VPS(9) FreeBSD Kernel Developer’s Manual VPS(9)


vps — Virtual Private Systems internals


This manual page is supposed to give an overview of how Virtual Private Systems (short VPS) works and how it is implemented.


As much as possible (which is almost all) of the code resides in the sys/vps directory.

It can be roughly split up into several components:


All that absolutely has to be statically linked into the kernel. Very early in the boot process the kernel has to be able to allocate the vps0 instance, which is the instance reflecting the physical host.

The smaller this part is, the better, as it is even there when VPS is not used.

Files: vps/vps_core.c, vps/vps_priv.c, vps/vps_console.c, vps/vps_pager.c, vps/vps_devfsruleset.h, vps/vps_int.h, vps/vps.h


Provides the /dev/vps interface and all functions for managing VPS from userspace.

Files: vps/vps_dev.c, vps/vps_user.c, vps/vps_user.h

network interface

The vpsN network device. Acts like a virtual layer 3 switch, is the easiest way of connecting up VPS instances to a physical network.

Files: vps/if_vps.c


Suspending and resuming a vps instance.

Files: vps/vps_suspend.c


Common routines for the snapshot and restore modules and userspace programs. Provides functions for reading and manipulating snapshot files and definitions of all involved data structures.

Files: vps/vps_libdump.c, vps/vps_libdump.h


All the snapshot functionality.

Files: vps/vps_snapst.c, vps/vps_snapst.h


All the restore functionality.

Files: vps/vps_restore.c


All the resource accounting and limiting functionality.

Files: vps/vps_account.c, vps/vps_account.h


Debugging routines, DDB integration.

Files: vps/vps_ddb.c

Overview how things work:

Taking snapshots

This procedure is quite simple. First all threads have to be suspended, which happens at the end of the syscall() function. A flag in the respective vnet instance is set, causing tcp_input() and tcp_output() to drop incoming data and not sending outgoing data. This is important for live migration.

Then general information about the vps instance is dumped, after that each mount that belongs in the vps context. Next is networking related information like interfaces, routing tables.

Each process gets dumped, including proc structure, user credentials, signal handlers, vmspace, fdset, and threads. Note that the userspace pages (vmspace) are not copied but wired and directly mapped in the vmspace of vpsctl.

When the /dev/vps filehandle on which snapshot was requested is closed again, the snapshot information is deleted and the vps instance remains suspended and can be resumed again.

The resulting snapshot or dump is of a well-defined format. This format is defined in vps/vps_libdump.h and has a version number.

This allows live migration between different kernel versions and kernels compiled with different options that result in different data structures.

Restoring snapshots

This applies for restoring from a file and in live migration as well.

First sanity checks on the restore file have to be performed. First of all a magic pattern in the header, a checksum and the snapshot format version are compared. The dumped objects are serialized using length encoding, so it is necessary to check nothing runs out of bounds.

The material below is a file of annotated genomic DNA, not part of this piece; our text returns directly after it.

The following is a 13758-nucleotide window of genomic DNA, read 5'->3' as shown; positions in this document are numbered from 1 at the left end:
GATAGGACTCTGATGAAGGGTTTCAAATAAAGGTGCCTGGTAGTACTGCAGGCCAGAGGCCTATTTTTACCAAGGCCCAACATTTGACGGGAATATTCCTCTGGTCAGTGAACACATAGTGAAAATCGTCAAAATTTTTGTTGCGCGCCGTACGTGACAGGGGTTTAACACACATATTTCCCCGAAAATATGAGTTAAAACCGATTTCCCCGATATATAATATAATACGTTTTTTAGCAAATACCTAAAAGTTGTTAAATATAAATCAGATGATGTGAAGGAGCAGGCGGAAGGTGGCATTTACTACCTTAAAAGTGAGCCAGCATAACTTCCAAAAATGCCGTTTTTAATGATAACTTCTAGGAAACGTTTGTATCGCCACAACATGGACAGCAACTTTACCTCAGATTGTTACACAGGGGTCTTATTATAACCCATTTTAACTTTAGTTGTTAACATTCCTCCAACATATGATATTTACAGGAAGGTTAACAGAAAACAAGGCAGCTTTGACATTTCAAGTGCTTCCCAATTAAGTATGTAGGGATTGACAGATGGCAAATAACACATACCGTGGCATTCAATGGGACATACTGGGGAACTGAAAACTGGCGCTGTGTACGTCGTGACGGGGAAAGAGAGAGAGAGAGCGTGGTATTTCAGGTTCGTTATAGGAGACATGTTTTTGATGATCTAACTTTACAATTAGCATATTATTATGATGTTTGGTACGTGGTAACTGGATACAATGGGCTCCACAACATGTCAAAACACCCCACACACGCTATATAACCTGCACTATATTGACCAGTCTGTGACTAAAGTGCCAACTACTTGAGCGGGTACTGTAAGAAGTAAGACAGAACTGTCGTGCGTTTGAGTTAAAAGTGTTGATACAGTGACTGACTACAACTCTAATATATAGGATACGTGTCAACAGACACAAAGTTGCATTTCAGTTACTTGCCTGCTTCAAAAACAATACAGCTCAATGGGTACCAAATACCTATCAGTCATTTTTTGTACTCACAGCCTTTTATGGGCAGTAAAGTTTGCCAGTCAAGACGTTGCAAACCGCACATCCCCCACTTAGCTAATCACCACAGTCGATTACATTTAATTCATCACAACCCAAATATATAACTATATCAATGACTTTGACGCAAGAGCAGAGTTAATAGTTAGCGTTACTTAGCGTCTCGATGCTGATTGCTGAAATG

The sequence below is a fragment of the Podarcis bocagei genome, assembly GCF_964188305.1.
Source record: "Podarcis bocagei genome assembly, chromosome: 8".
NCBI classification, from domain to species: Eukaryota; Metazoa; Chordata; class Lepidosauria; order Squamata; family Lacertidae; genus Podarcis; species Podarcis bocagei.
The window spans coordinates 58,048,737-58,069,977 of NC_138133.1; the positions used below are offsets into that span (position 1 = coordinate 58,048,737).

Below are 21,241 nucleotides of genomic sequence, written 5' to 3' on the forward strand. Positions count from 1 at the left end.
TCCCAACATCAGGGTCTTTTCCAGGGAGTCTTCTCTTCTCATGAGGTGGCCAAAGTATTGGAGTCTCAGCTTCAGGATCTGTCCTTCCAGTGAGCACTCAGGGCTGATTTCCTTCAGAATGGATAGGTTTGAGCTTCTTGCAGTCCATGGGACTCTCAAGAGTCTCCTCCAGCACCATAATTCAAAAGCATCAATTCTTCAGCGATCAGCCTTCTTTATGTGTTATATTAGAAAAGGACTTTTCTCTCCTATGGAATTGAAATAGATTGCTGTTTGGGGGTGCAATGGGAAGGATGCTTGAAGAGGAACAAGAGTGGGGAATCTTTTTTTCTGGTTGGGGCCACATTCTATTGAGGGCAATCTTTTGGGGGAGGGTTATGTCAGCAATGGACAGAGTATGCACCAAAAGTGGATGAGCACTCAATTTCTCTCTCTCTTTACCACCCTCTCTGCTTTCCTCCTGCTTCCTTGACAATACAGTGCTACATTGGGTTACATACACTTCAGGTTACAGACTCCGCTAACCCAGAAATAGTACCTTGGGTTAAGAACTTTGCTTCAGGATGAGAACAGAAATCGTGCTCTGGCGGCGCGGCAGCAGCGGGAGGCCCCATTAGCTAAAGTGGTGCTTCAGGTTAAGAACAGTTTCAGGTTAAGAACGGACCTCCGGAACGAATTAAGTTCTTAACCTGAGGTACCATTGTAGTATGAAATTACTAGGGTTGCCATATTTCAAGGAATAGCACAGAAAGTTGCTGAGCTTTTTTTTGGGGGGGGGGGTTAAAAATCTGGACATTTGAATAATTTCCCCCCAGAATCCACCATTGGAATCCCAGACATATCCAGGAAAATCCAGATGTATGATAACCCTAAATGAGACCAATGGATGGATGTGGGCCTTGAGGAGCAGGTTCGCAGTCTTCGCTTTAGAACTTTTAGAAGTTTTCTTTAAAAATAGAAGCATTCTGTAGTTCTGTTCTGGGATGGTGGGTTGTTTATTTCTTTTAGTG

If the snapshot file is found to be valid, or the user forced it, the actual restore process is started. A new vps instance is allocated, general vps information, mounts, network interfaces, including their flags and addresses, and routing tables are restored. Then sessions (for process groups) are restored, and then each process including all its information. Threads which were interrupted in certain syscalls get fixed up. For instance nanosleep is restarted for sleeping the remaining time. Afterwards the process tree (child/parent relationship, process groups, ...) is fixed up. At the end leftovers are cleaned up and the restored vps instance remains in state suspended, ready for being resumed.

Virtualization of globals

Currently for storing and accessing virtualized global variables vnet is used. This can be changed easily by replacing a few macros.

The process tree, i.e. the proctree, allproc and zombproc list and locks, are private to each vps instance. This allows each vps instance to run its init task as pid 1, and using the right pids when restoring a vps instance.

Devfs keeps a reference in each mount to the respective vps instance, and can therefore provide virtualized namespace for devices like pseudo ttys. The pts code already uses ucred references, so the only extension is support for restoring pts instances with certain unit numbers. The unit number allocator (kern/subr_unit.c) was extended by unr_alloc_unit().

Privilege checking / Security

By default a reasonable set of priv(9) privileges is given to a vps instance, but it is possible to give any privilege to a vps instance by configuration.

Resource accounting and limiting

Currently might not always work as expected.


vps(4), vpsctl(8), vps.conf(5), mount_vpsfs(8), http://www.7he.at/freebsd/vps/


Work on VPS was started in February 2009.


Virtual Private Systems for FreeBSD and this manual page as well, were written by Klaus P. Ohrhallinger.

Development of this software was partly funded by:

TransIP.nl <http://www.transip.nl/>


VPS is in an early stage of development and has to be considered as experimental. This means many bugs have to be expected.

Please submit bug reports to freebsd-vps@7he.at.


$Id: vps.9 120 2012-08-30 11:14:36Z klaus $

FreeBSD 10.0 August 29, 2012 FreeBSD 10.0